Your favorite Best Picture etc.
February 12, 2015 11:51 AM   Subscribe

 
Well, that's one way of ordering them.
posted by gwint at 11:54 AM on February 12, 2015 [15 favorites]


Lost Weekend at 77?? This list is not objective or subjective. It is random.
posted by dirtdirt at 11:59 AM on February 12, 2015 [6 favorites]


Mostly this just reinforces my opinion that the Oscars do a shit job of picking the best picture for each year. Also, I'm guessing that this writer is a lot younger than me.
posted by octothorpe at 12:00 PM on February 12, 2015 [2 favorites]


Is Chicago at the bottom?
posted by St. Peepsburg at 12:01 PM on February 12, 2015 [1 favorite]


oooohhhh, I C, this is ranking the *movies* not those *pictures*
posted by gkr at 12:06 PM on February 12, 2015 [2 favorites]


Ordinary People, which beat out Raging Bull, shouldn't even been on that list, and if it has to be, it should be #87.
posted by Ideefixe at 12:27 PM on February 12, 2015 [4 favorites]


This list is not objective or subjective. It is random.

Crash isn't flat last, but it's close, so there's some order to it. Reading the accompanying text for each item probably helps.
posted by Artw at 12:28 PM on February 12, 2015 [6 favorites]


I'm glad she stuck Gigi at the bottom. Maurice Chevalier made my skin crawl in that.
posted by QuietDesperation at 12:30 PM on February 12, 2015 [4 favorites]


I'd forgotten that Forrest fucking Gump beat out both Shawshank and Pulp Fiction. tanj.
posted by feckless fecal fear mongering at 12:33 PM on February 12, 2015 [10 favorites]


Well, the first few comments are arguing that Gladiator was way too low, so...
posted by dirigibleman at 12:34 PM on February 12, 2015 [2 favorites]


Singin' In the Rain wasn't even nominated for best picture? THIS WHOLE SYSTEM IS OUT OF OF ORDER!
posted by drezdn at 12:35 PM on February 12, 2015 [6 favorites]


Movies 30-1 are almost without exception pretty great movies.

Movies 86-31 had me reacting in various shades of "OMG that movie sucks," "that's still way too high for that crappy movie," "oh yeah, Oliver! won Best Picture," "I hate Russell Crowe so much," and "what movie was that again?"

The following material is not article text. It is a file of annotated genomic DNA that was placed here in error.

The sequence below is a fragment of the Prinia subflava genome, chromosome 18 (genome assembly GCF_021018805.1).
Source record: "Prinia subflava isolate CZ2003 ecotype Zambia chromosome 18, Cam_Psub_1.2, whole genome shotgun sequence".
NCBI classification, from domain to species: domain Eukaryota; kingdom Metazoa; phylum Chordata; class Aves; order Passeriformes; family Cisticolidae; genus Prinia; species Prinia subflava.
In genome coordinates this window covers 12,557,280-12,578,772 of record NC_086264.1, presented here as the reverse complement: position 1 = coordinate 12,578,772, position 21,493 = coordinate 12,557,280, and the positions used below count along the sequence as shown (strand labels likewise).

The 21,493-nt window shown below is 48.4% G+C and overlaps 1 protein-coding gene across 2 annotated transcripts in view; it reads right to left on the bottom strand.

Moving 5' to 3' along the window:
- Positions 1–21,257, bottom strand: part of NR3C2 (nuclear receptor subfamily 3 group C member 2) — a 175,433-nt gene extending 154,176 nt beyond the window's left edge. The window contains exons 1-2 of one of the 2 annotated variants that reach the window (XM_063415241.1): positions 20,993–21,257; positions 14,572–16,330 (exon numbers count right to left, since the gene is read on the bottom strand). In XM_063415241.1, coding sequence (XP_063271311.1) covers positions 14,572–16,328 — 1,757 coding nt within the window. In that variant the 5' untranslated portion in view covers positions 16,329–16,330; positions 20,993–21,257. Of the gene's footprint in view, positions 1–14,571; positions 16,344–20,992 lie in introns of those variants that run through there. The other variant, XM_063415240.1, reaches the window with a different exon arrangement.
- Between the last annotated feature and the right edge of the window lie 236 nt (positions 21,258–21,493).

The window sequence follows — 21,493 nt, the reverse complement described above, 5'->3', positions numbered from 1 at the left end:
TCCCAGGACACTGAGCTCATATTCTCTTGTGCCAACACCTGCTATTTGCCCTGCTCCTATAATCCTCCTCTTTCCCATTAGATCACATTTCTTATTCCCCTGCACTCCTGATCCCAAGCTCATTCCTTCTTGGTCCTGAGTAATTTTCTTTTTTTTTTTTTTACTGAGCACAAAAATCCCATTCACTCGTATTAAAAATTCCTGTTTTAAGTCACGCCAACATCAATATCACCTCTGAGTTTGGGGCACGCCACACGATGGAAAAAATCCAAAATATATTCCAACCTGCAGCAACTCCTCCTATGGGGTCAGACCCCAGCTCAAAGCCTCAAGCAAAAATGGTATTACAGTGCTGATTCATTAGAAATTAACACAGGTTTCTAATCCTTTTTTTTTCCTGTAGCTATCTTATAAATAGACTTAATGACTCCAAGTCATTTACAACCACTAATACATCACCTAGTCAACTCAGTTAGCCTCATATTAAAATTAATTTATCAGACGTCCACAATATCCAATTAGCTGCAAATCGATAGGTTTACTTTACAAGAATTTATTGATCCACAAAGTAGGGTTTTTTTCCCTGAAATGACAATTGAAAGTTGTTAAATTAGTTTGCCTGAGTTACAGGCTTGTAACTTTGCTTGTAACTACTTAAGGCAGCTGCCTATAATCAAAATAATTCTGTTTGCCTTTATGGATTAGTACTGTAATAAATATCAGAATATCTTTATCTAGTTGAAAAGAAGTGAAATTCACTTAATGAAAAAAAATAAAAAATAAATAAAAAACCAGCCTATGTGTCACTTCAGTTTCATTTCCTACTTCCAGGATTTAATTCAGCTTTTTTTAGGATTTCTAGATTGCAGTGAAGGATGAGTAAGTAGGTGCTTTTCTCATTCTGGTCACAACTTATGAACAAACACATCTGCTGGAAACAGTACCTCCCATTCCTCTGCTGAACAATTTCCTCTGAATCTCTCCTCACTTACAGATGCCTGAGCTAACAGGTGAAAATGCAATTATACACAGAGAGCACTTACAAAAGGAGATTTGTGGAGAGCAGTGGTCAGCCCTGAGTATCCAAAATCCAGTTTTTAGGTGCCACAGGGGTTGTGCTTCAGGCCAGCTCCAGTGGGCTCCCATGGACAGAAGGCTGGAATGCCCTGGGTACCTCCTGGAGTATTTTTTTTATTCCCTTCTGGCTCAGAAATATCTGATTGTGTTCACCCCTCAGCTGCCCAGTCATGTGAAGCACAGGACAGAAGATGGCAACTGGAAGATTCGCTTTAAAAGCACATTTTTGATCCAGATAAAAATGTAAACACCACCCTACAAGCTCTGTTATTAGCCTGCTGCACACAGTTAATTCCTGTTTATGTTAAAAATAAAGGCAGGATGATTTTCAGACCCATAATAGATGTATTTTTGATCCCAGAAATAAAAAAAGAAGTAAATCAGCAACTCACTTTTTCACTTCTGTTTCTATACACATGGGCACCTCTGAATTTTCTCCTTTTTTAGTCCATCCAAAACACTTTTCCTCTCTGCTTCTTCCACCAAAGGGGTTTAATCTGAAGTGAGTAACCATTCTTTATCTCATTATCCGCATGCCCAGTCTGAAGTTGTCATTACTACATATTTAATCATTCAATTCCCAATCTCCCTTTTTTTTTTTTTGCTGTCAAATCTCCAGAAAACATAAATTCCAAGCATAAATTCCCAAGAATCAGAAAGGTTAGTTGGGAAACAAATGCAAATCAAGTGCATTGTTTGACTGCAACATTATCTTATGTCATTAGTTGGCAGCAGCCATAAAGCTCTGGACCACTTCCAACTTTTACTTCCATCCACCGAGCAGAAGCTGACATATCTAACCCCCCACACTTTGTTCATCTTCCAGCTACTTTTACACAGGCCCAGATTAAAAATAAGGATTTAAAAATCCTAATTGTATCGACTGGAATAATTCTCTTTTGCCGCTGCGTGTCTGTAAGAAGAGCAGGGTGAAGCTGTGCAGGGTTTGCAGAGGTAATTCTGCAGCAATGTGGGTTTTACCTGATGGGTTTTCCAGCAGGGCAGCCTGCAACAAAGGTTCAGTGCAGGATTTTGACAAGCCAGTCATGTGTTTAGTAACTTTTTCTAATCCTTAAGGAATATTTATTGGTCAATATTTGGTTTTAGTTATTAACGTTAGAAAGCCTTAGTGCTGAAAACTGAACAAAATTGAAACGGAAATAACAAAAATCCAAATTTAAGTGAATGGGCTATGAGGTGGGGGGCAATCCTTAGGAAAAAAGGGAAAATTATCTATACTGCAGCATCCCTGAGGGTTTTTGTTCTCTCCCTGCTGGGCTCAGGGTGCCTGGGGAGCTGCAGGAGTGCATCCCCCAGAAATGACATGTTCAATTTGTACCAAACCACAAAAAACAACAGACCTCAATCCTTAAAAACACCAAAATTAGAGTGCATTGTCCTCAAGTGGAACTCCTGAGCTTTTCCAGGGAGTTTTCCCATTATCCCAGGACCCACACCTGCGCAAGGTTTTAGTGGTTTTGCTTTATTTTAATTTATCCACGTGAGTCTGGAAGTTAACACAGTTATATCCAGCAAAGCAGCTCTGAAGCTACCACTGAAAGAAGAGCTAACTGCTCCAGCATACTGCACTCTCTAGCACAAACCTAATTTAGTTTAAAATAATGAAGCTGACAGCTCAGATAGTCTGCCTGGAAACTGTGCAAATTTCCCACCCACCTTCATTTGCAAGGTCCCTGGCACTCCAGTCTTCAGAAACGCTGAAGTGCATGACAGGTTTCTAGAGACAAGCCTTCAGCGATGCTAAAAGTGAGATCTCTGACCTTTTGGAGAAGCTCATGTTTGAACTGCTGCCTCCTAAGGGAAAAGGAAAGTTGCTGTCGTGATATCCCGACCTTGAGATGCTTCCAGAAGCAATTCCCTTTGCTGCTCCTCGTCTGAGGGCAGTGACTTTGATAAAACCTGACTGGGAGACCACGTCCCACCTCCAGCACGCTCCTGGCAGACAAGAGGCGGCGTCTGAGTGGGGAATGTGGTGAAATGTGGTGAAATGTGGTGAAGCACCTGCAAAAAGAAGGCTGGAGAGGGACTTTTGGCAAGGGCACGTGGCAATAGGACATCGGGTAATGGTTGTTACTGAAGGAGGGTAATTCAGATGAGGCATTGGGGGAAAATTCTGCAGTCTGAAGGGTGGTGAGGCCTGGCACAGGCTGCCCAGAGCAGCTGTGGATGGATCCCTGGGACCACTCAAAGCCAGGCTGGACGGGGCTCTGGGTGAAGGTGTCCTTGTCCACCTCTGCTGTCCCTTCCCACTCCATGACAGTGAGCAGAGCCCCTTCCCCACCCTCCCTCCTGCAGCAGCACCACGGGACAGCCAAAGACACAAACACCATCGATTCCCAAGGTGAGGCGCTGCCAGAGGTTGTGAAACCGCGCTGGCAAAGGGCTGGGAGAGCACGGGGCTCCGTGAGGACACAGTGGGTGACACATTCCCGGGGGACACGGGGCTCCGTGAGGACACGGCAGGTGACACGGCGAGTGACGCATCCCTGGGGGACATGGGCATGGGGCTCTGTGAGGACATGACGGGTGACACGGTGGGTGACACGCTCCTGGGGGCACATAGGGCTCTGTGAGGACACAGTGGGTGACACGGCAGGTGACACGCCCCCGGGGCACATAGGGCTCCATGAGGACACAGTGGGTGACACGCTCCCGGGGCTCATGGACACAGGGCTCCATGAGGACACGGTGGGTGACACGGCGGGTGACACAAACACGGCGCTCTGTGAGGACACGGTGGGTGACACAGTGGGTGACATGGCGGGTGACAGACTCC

posted by MoonOrb at 12:36 PM on February 12, 2015 [8 favorites]


You know, I thought Schindler's List was heavy handed the first time I saw it, but fuck me if that last scene where Schindler breaks down realizing how many more people he could have saved didn't make me weep and if thinking about that scene doesn't make we teary just reading this list.

I still think the movie is heavy handed, but think that's part of what makes it remarkable.
posted by Joey Michaels at 12:36 PM on February 12, 2015 [6 favorites]


On Gump:

Years later, I was at an Oscar-viewing party, and they had Tom Hanks come out as a presenter - and when the orchestra played the Gump theme for his entrance music, Hanks visibly rolled his eyes. And we all cracked up. "Imagine how much it must suck," one of us said, "to know that for the rest of your life, that is going to be your entrance music."
posted by EmpressCallipygos at 12:36 PM on February 12, 2015 [2 favorites]


You know what would be novel? A ranking of the Best Picture winners that only compared them to each other, and not to the other nominees that each one beat out.
posted by DevilsAdvocate at 12:39 PM on February 12, 2015 [1 favorite]


Huh. I rather liked Wings.
posted by koeselitz at 12:41 PM on February 12, 2015 [1 favorite]


54. Oliver! (1968)

Directed by: Carol Reed
Written by: Vernon Harris